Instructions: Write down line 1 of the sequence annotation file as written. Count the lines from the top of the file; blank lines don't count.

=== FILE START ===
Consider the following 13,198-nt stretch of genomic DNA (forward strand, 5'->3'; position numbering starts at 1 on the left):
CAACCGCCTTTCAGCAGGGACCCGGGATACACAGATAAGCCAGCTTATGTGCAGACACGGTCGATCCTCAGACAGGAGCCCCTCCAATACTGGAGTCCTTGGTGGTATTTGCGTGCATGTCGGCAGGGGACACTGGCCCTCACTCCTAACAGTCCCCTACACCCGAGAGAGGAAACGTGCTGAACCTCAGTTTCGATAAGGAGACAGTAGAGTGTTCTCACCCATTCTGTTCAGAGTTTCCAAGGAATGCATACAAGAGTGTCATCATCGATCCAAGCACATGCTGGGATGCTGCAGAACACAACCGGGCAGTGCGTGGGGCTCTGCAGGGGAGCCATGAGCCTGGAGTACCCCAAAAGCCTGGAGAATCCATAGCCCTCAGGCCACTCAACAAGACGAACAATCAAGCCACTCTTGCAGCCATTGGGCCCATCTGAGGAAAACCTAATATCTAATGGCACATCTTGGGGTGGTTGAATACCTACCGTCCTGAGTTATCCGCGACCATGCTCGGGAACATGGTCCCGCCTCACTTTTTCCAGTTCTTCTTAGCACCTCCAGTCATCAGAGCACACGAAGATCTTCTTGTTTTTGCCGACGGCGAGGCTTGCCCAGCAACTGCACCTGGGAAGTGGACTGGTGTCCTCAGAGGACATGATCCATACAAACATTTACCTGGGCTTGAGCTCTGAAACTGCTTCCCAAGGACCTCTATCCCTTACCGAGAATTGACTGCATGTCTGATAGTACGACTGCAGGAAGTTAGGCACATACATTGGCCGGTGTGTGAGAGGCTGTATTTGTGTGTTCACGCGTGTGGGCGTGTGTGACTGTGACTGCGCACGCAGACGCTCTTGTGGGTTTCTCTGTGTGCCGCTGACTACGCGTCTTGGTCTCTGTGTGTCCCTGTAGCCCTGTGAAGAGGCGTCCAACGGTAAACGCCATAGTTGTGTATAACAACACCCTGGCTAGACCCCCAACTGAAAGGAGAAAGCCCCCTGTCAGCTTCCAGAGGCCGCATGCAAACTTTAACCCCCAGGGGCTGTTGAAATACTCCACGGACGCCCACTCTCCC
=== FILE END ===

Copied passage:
Consider the following 13,198-nt stretch of genomic DNA (forward strand, 5'->3'; position numbering starts at 1 on the left):